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Government Executive Editor in Chief Tom Shoop, along with other editors and staff correspondents, look at the federal bureaucracy from the outside in.

Job Security in Government

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A recent post on the Wall Street Journal's Real Time Economics blog highlights an interesting number: 7.8.

That's the median number of years government employees at all levels have stayed with their employer, according to Labor Department data. The comparable figure on the private-sector side is 4.2 years.

There's nothing really shocking about these numbers -- job security and long-term employment has long been one of the things that made working in the public sector attractive. And the demographics in the public sector simply are different: 75 percent of government workers are more than 35 years old, while in the private sector only 60 percent are.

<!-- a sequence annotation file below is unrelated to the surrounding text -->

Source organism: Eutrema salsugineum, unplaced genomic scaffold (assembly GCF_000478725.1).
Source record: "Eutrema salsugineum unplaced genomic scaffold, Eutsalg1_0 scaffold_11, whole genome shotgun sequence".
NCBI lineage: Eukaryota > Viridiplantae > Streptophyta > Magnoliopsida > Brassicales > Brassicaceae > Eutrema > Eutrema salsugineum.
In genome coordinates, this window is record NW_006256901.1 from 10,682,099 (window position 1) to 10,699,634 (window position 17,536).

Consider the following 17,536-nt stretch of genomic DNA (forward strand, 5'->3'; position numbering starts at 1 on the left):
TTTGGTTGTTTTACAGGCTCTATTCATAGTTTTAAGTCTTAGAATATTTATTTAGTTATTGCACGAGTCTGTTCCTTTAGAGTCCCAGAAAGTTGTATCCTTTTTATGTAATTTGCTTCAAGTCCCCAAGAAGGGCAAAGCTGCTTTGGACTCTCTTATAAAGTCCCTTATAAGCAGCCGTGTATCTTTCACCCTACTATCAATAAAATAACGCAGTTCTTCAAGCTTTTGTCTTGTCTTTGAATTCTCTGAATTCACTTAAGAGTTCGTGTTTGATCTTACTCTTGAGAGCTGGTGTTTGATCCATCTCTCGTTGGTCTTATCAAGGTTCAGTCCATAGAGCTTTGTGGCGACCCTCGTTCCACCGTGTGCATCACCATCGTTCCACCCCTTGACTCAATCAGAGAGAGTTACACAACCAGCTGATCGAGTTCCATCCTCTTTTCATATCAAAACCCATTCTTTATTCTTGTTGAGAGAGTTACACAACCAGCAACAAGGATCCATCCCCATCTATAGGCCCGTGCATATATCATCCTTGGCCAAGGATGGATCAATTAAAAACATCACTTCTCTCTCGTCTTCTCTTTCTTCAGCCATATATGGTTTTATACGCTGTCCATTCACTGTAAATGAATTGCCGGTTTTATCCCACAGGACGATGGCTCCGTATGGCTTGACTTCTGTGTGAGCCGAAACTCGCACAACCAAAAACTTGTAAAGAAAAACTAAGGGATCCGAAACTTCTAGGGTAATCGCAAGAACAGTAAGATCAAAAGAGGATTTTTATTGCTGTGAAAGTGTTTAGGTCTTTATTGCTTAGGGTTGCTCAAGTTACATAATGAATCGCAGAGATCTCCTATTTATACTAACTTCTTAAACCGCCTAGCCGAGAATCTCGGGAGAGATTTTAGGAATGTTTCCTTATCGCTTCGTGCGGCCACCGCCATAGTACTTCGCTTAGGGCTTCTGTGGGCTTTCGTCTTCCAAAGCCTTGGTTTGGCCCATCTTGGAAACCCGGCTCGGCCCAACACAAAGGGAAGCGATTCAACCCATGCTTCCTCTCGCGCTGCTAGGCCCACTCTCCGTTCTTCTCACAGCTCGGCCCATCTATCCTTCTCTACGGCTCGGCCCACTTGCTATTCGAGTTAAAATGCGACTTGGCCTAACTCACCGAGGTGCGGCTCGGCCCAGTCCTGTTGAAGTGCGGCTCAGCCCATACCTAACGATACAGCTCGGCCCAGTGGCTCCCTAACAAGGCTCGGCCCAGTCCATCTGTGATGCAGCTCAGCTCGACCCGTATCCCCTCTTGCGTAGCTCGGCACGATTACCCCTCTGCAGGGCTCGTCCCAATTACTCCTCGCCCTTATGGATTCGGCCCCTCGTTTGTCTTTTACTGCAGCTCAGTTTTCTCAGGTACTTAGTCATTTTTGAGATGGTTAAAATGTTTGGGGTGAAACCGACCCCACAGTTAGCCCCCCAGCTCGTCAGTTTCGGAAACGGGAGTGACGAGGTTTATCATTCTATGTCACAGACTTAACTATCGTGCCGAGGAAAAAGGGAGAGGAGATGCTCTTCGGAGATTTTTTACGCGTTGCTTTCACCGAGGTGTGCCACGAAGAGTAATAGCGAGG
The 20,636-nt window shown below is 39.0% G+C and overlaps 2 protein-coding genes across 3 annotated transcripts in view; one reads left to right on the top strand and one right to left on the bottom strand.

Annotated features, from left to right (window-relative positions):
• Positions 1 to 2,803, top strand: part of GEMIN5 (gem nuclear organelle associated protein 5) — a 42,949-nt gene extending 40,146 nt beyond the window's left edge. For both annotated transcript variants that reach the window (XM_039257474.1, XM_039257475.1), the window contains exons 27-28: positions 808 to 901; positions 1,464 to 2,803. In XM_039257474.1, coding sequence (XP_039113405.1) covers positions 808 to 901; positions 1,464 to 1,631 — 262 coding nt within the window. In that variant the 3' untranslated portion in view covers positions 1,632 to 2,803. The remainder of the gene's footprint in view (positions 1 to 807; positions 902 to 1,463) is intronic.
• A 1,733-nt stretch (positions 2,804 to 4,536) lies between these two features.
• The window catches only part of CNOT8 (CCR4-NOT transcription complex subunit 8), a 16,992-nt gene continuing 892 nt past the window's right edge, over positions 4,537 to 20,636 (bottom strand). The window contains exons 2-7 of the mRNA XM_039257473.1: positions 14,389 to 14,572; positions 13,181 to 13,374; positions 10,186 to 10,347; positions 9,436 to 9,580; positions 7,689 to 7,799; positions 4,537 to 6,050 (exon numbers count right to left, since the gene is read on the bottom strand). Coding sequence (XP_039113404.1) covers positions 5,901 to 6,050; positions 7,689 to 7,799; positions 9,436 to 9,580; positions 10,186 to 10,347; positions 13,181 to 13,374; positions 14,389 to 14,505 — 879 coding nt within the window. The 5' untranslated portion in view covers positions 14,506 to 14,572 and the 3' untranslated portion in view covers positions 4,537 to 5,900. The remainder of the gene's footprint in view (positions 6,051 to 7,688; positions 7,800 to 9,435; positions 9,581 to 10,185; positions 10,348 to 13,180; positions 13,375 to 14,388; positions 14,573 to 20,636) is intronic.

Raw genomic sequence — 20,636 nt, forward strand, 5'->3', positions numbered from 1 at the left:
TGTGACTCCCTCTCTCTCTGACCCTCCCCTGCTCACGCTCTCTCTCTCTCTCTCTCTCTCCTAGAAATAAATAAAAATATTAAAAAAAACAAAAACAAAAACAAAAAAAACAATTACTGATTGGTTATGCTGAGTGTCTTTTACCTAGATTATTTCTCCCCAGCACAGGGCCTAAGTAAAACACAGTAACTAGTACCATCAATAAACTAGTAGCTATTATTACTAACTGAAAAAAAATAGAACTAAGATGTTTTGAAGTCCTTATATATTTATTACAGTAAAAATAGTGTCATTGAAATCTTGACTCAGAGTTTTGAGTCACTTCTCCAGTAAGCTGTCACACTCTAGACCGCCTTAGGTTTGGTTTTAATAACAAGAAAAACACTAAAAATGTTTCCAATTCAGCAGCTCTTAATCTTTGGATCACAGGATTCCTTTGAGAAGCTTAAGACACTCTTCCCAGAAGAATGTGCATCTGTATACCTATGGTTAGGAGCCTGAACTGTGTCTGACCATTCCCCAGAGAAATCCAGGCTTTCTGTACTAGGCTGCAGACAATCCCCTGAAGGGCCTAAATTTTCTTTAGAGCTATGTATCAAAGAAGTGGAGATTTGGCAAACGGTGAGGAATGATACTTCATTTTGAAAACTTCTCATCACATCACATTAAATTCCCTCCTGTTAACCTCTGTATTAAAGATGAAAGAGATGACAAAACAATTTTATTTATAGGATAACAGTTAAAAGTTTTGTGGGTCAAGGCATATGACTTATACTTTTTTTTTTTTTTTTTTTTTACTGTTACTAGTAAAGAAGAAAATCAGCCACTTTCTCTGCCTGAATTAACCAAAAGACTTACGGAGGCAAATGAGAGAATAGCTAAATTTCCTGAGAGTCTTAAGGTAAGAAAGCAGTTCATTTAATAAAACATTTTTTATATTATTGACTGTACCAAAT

What the numbers do reinforce, though, is the reason for the growing envy on the part of many private company employees of public sector pay, benefits and long-term prospects. Job security, after all is exactly what has eroded in the corporate world since the cataclysmic economic events of 2008 kicked off the recession we've been struggling to pull out of ever since. 

Of course, with a budget sequester looming, and long-term cuts in federal spending on the horizon regardless of whether across-the-board cuts kick in, job security in government may not be what it once was, either. 

Tom Shoop is vice president and editor in chief at Government Executive Media Group, where he oversees both print and online editorial operations. He started as associate editor of Government Executive magazine in 1989; launched the company’s flagship website, GovExec.com, in 1996; and was named editor in chief in 2007.

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